Author : Johnson, K. Date : 2010. Title : Late Holocene climate and glacier fluctuations in the Cambria Icefield area, British Columbia Coast Mountains. Publication : Unpublished MSc thesis. University of Victoria, Victoria, British Columbia. Issue : Page(s) : 92 p.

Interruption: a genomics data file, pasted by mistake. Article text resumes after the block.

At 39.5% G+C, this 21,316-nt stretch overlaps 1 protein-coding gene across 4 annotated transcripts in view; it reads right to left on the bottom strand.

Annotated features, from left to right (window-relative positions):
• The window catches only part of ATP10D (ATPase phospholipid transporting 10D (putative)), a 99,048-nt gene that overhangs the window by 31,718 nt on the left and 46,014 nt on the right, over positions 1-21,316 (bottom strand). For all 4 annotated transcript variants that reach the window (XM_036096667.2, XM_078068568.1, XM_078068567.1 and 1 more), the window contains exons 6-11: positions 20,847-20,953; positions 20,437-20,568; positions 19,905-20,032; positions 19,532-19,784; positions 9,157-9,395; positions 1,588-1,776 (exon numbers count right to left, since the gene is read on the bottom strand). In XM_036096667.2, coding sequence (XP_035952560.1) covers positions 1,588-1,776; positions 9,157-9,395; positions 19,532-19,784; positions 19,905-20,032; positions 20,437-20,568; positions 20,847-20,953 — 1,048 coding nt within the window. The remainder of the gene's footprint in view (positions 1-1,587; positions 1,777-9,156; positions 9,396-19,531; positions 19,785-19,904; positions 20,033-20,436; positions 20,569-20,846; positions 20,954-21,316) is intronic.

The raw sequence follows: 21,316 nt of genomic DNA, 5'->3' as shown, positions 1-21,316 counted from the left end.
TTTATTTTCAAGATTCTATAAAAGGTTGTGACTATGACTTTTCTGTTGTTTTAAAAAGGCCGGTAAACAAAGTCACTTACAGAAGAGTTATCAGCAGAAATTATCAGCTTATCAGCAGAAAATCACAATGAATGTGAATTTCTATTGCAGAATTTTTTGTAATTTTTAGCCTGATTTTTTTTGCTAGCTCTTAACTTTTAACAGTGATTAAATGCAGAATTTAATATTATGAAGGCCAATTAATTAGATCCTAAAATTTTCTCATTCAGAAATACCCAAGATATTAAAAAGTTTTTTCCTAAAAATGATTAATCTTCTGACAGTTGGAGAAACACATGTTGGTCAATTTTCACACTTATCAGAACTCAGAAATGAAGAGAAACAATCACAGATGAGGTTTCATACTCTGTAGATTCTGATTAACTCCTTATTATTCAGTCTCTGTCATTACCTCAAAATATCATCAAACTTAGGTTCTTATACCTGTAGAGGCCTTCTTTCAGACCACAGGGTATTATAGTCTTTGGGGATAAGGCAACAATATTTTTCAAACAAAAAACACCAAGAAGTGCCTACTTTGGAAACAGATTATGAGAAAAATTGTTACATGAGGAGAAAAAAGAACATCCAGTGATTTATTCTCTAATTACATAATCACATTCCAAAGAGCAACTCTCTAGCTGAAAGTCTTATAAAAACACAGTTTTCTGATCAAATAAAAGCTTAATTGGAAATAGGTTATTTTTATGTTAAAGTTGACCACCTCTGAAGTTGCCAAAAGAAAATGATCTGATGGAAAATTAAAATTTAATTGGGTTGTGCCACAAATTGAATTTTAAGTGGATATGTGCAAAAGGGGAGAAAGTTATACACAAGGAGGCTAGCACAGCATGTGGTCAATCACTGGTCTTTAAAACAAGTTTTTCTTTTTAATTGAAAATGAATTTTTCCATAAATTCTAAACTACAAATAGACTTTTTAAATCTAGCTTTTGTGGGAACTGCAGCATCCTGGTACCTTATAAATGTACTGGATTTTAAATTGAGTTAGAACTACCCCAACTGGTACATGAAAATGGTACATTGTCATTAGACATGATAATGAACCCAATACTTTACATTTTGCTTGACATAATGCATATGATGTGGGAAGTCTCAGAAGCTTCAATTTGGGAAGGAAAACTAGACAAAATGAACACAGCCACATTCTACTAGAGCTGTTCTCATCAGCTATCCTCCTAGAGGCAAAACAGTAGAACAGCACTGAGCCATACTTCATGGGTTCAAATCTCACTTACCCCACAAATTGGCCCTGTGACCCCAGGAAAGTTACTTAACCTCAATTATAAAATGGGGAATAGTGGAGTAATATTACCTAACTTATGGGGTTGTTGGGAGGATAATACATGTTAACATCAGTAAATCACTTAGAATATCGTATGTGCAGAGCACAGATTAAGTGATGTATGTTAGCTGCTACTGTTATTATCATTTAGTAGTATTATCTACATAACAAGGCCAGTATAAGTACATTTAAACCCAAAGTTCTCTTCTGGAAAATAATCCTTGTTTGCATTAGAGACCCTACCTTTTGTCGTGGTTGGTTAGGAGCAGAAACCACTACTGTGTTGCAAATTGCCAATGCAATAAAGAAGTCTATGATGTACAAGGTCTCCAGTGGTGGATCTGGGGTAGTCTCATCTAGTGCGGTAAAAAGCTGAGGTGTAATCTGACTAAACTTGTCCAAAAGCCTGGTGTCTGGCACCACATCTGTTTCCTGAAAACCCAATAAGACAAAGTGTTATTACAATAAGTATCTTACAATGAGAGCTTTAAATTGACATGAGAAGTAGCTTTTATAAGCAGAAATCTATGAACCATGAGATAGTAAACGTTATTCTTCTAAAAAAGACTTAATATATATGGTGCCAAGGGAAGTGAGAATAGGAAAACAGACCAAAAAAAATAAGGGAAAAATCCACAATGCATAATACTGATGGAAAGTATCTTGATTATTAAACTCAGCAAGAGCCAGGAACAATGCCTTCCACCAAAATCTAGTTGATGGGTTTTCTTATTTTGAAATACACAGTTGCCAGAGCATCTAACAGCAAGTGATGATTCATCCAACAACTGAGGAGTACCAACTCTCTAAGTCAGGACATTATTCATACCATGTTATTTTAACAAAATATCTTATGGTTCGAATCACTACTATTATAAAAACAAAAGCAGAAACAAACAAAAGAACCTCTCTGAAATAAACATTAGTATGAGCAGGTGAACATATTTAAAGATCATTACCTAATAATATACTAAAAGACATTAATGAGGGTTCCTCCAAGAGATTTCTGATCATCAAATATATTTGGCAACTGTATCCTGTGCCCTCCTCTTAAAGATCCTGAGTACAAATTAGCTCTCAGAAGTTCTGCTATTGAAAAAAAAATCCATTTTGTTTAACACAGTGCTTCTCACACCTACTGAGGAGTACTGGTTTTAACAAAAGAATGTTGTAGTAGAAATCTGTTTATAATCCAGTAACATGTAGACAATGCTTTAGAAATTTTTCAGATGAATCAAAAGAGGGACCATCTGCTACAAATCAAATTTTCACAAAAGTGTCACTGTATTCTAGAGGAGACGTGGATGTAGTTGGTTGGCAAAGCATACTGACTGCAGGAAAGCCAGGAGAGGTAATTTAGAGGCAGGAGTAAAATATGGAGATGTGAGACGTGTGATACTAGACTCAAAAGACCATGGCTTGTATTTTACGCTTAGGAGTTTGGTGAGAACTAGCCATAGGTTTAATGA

In the British Columbia Coast Mountains most dendroclimatological and dendroglaciological studies have focused on developing insights from tree-ring sites located in the southern and central regions. By contrast relatively few studies have been conducted in the northwestern Coast Mountains, where exploratory studies reveal that significant climate-radial growth relationships exist. The purpose of this study was to develop a proxy record of climate change from tree rings and to reconstruct the late Holocene glacial history of two outlet glaciers spilling eastward from the Cambria Icefield. Dendroclimate investigations were conducted using mountain hemlock (Tsuga mertensiana) trees growing on three high-elevation montane slopes. The three stands located along a 35 km transect cross date to form a master chronology for the region spanning 409 years (1596 to 2007 A.D.). Correlation analyses show that the radial growth of the regional tree-ring chronology corresponds to variations in the mean June-July-August (JJA) air temperature. The relationship between the two variables was used to reconstruct mean JJA air temperature from 1680 to 2007 A.D.). The reconstruction illustrates warm and cool intervals that are synchronous to those derived from other paleoenvironmental research in this region. The proxy record also highlights annual to inter-decadal climate variability likely resulting from atmospheric-ocean circulation patterns described by the El Niņo-Southern Oscillation and the Pacific Decadal Oscillation. The late Holocene behaviour of White and South Flat glaciers was investigated using radiocarbon dating techniques, dendrochronological cross-dating techniques and geomorphological analysis of sedimentary units within the White and South Flat glacier forefields. Evidence for a First Millennial Advance (FMA) cumulating around 650 A.D. and early Little Ice Age (LIA) advances at 1200 and 1400 A.D. were documented. These advances are contemporaneous with the late Holocene activity of glaciers throughout the region, suggesting coherent broad-scale climate forcing mechanisms have influence glacial mass balance regimes over at least the last two millennia. The dendroclimatological and dendroglaciological findings of the study provide the first annually-resolved climate record for the region and help to enhance our understanding of late-Holocene glacier behaviour in the Cambria Icefield Area. The thesis documents the complex interactions between climate and the radial growth of mountain hemlock trees in the Pacific Northwest, and describes the role that long-term climate variability played in glacier dynamics during the FMA and LIA.